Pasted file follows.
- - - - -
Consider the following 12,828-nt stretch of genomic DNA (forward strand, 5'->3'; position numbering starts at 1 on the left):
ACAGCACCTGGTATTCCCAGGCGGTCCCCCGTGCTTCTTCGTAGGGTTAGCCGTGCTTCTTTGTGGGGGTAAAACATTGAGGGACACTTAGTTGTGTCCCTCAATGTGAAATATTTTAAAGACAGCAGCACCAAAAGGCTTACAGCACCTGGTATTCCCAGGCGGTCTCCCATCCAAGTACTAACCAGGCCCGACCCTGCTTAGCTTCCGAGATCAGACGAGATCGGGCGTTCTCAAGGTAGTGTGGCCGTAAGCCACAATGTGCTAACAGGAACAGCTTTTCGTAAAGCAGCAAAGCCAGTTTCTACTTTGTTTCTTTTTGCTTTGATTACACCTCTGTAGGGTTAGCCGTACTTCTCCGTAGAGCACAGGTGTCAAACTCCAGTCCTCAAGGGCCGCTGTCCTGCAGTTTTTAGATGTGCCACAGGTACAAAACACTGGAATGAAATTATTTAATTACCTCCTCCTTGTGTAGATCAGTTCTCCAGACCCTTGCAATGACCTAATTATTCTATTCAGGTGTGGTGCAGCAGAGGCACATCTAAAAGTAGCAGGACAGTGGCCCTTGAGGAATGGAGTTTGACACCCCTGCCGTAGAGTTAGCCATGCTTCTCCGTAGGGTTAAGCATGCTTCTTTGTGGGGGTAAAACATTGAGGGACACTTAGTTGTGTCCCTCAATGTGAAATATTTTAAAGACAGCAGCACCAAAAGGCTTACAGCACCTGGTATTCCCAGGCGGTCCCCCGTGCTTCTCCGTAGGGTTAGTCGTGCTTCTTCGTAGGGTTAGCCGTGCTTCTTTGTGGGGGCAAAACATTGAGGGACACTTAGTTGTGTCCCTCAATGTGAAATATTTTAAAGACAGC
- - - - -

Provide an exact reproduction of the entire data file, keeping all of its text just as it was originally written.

Consider the following 12,828-nt stretch of genomic DNA (forward strand, 5'->3'; position numbering starts at 1 on the left):
ACAGCACCTGGTATTCCCAGGCGGTCCCCCGTGCTTCTTCGTAGGGTTAGCCGTGCTTCTTTGTGGGGGTAAAACATTGAGGGACACTTAGTTGTGTCCCTCAATGTGAAATATTTTAAAGACAGCAGCACCAAAAGGCTTACAGCACCTGGTATTCCCAGGCGGTCTCCCATCCAAGTACTAACCAGGCCCGACCCTGCTTAGCTTCCGAGATCAGACGAGATCGGGCGTTCTCAAGGTAGTGTGGCCGTAAGCCACAATGTGCTAACAGGAACAGCTTTTCGTAAAGCAGCAAAGCCAGTTTCTACTTTGTTTCTTTTTGCTTTGATTACACCTCTGTAGGGTTAGCCGTACTTCTCCGTAGAGCACAGGTGTCAAACTCCAGTCCTCAAGGGCCGCTGTCCTGCAGTTTTTAGATGTGCCACAGGTACAAAACACTGGAATGAAATTATTTAATTACCTCCTCCTTGTGTAGATCAGTTCTCCAGACCCTTGCAATGACCTAATTATTCTATTCAGGTGTGGTGCAGCAGAGGCACATCTAAAAGTAGCAGGACAGTGGCCCTTGAGGAATGGAGTTTGACACCCCTGCCGTAGAGTTAGCCATGCTTCTCCGTAGGGTTAAGCATGCTTCTTTGTGGGGGTAAAACATTGAGGGACACTTAGTTGTGTCCCTCAATGTGAAATATTTTAAAGACAGCAGCACCAAAAGGCTTACAGCACCTGGTATTCCCAGGCGGTCCCCCGTGCTTCTCCGTAGGGTTAGTCGTGCTTCTTCGTAGGGTTAGCCGTGCTTCTTTGTGGGGGCAAAACATTGAGGGACACTTAGTTGTGTCCCTCAATGTGAAATATTTTAAAGACAGC